Okay, so the title might sound more like a Nigel Latta series, but what I am discussing here is taping for injuries and pains. Ultimately, there are two types of taping techniques commonly used: Kinesiology taping and strapping tape for support.
Kinesiology tape is the stretchy, often brightly coloured tape that sports people frequently wear. There are many brands, with RockTape one of the best known.
It can be distinguished from typical strapping tape by its apparently minimalistic application. Often, it may only consist of one long strip and a short strip intersecting it. The first time I saw it, I thought it was a hoax, as it looked to be offering no bio-mechanical help at all.
However, its application is very different to inflexible strapping tape. Kinesiology tape allows the joints and muscles to move, and helps reduce the stress on one area by spreading it across the structure more evenly. It promotes better blood flow, which further aids healing. It tends to reduce muscle spasms and assists with inflamed tendons. So it can be a very effective tool for reducing pain, as well as speeding recovery time. It can also help to normalise altered muscle function where there may have been incorrect movement adding to prolonged injuries.
Kinesiology tape is attached to backing paper, which keeps it in good condition and makes application easier. However, there are a few critical things to be aware of when applying this tape.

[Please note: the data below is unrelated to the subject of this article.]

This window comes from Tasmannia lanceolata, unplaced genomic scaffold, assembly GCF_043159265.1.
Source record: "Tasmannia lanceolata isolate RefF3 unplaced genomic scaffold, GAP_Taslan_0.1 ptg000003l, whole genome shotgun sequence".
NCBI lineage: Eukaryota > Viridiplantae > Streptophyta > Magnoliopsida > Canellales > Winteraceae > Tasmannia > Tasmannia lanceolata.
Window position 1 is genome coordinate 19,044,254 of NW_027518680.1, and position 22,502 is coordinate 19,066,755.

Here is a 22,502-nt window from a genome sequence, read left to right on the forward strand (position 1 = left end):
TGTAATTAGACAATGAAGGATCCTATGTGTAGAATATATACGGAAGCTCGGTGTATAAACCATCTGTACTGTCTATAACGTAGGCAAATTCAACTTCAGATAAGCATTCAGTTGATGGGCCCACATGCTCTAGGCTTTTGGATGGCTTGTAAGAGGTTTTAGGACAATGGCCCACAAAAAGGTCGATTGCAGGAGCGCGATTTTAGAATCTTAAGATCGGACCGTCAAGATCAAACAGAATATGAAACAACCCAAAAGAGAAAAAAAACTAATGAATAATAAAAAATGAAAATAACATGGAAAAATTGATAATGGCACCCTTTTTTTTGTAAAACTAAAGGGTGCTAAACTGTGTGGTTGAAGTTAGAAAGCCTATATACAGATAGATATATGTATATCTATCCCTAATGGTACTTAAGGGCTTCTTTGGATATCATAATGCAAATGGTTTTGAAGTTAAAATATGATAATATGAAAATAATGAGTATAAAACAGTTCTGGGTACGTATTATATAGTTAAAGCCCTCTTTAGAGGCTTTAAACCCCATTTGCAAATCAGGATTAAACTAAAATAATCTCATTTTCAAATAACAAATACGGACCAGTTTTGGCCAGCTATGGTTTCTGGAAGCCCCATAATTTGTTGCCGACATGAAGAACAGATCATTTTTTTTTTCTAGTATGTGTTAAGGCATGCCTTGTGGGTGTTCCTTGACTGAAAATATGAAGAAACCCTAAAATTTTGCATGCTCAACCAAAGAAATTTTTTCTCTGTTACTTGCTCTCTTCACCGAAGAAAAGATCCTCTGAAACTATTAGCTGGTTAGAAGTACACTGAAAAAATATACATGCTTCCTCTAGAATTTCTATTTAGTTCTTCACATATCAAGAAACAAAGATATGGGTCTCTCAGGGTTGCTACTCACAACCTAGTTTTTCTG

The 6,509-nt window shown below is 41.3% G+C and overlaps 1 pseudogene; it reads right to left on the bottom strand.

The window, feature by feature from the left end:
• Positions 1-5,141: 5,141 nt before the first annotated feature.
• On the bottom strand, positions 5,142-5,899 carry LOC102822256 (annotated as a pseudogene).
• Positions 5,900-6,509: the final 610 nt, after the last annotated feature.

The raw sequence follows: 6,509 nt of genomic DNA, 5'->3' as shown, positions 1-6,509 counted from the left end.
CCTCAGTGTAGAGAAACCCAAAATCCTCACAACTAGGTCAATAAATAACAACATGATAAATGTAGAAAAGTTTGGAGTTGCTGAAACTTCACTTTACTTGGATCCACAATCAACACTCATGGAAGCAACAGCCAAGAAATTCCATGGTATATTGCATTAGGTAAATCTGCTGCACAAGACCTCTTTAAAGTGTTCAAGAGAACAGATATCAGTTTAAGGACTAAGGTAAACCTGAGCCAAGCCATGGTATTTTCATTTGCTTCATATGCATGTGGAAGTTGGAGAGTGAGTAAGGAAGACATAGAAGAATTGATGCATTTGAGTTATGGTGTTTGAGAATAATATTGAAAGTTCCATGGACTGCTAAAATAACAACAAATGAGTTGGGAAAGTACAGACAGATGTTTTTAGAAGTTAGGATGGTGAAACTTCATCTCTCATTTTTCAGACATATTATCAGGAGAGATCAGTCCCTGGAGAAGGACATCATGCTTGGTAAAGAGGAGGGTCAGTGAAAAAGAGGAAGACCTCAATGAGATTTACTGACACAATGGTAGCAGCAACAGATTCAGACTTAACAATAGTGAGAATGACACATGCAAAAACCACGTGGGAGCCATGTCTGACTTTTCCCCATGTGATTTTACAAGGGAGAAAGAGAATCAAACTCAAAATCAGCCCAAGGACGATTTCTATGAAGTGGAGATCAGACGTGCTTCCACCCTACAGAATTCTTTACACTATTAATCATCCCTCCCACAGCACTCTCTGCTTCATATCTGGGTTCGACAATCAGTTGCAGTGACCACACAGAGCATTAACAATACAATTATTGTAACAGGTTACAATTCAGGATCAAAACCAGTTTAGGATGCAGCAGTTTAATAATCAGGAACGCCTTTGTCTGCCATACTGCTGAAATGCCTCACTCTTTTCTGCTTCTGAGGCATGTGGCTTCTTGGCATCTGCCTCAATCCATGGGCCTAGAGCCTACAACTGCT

• Apply a small test patch on skin for up to 24 hours before taping the injured area, in case you have a reaction to the adhesive.
• It is more effective to shave the area first to remove any hair.
• Use clean hands and don’t touch the adhesive part, so the adhesive works properly.
• Apply to clean skin and don’t apply moisturiser or oils beforehand.
• Apply to the specific muscle with the muscle in a stretched position.
Strapping tape is used to immobilise an injured or weak joint. If you have ever sprained your ankle and had it taped, you will be familiar with this. The tape is often skin-coloured and it has no backing paper. Typically, multiple layers are applied to add strength and limit unwanted movement. This tape should not be applied to new injuries without professional guidance, however, as it can over-compress any swelling and cause serious complications.
Generally, taping can be performed as part of a self-care regime, but it should always be guided by a professional who can assess if it is appropriate, as well as safe.
And don’t forget, with all tape, always remove it slowly, otherwise skin can and does get ripped off with it!
• Remove after two days and allow the skin to rest before re-applying.